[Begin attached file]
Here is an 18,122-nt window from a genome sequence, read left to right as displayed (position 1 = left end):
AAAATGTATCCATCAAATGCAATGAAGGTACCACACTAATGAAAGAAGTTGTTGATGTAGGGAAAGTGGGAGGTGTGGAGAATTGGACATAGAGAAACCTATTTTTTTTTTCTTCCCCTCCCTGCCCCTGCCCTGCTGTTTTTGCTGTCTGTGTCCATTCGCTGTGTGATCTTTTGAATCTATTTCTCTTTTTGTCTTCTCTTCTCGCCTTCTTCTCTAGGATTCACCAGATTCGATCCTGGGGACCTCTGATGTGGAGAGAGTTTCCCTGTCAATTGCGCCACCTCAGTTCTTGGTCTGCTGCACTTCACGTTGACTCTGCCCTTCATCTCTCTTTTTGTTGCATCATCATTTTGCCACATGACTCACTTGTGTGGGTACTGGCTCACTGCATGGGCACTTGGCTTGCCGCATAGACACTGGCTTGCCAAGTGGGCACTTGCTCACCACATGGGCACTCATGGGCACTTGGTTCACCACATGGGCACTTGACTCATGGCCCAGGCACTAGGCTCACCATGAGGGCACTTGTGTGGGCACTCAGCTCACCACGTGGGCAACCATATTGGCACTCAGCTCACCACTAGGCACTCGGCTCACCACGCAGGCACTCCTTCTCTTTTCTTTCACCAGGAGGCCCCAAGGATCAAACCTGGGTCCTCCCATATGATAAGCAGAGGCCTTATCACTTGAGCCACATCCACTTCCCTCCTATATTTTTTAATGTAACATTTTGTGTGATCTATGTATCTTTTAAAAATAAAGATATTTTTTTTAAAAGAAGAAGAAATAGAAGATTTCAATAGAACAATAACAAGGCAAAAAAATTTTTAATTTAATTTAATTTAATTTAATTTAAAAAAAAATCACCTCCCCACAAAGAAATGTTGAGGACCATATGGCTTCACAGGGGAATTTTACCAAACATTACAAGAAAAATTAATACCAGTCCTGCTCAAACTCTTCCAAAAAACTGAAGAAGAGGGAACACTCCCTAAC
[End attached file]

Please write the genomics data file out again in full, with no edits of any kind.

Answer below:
Here is an 18,122-nt window from a genome sequence, read left to right as displayed (position 1 = left end):
AAAATGTATCCATCAAATGCAATGAAGGTACCACACTAATGAAAGAAGTTGTTGATGTAGGGAAAGTGGGAGGTGTGGAGAATTGGACATAGAGAAACCTATTTTTTTTTTCTTCCCCTCCCTGCCCCTGCCCTGCTGTTTTTGCTGTCTGTGTCCATTCGCTGTGTGATCTTTTGAATCTATTTCTCTTTTTGTCTTCTCTTCTCGCCTTCTTCTCTAGGATTCACCAGATTCGATCCTGGGGACCTCTGATGTGGAGAGAGTTTCCCTGTCAATTGCGCCACCTCAGTTCTTGGTCTGCTGCACTTCACGTTGACTCTGCCCTTCATCTCTCTTTTTGTTGCATCATCATTTTGCCACATGACTCACTTGTGTGGGTACTGGCTCACTGCATGGGCACTTGGCTTGCCGCATAGACACTGGCTTGCCAAGTGGGCACTTGCTCACCACATGGGCACTCATGGGCACTTGGTTCACCACATGGGCACTTGACTCATGGCCCAGGCACTAGGCTCACCATGAGGGCACTTGTGTGGGCACTCAGCTCACCACGTGGGCAACCATATTGGCACTCAGCTCACCACTAGGCACTCGGCTCACCACGCAGGCACTCCTTCTCTTTTCTTTCACCAGGAGGCCCCAAGGATCAAACCTGGGTCCTCCCATATGATAAGCAGAGGCCTTATCACTTGAGCCACATCCACTTCCCTCCTATATTTTTTAATGTAACATTTTGTGTGATCTATGTATCTTTTAAAAATAAAGATATTTTTTTTAAAAGAAGAAGAAATAGAAGATTTCAATAGAACAATAACAAGGCAAAAAAATTTTTAATTTAATTTAATTTAATTTAATTTAAAAAAAAATCACCTCCCCACAAAGAAATGTTGAGGACCATATGGCTTCACAGGGGAATTTTACCAAACATTACAAGAAAAATTAATACCAGTCCTGCTCAAACTCTTCCAAAAAACTGAAGAAGAGGGAACACTCCCTAAC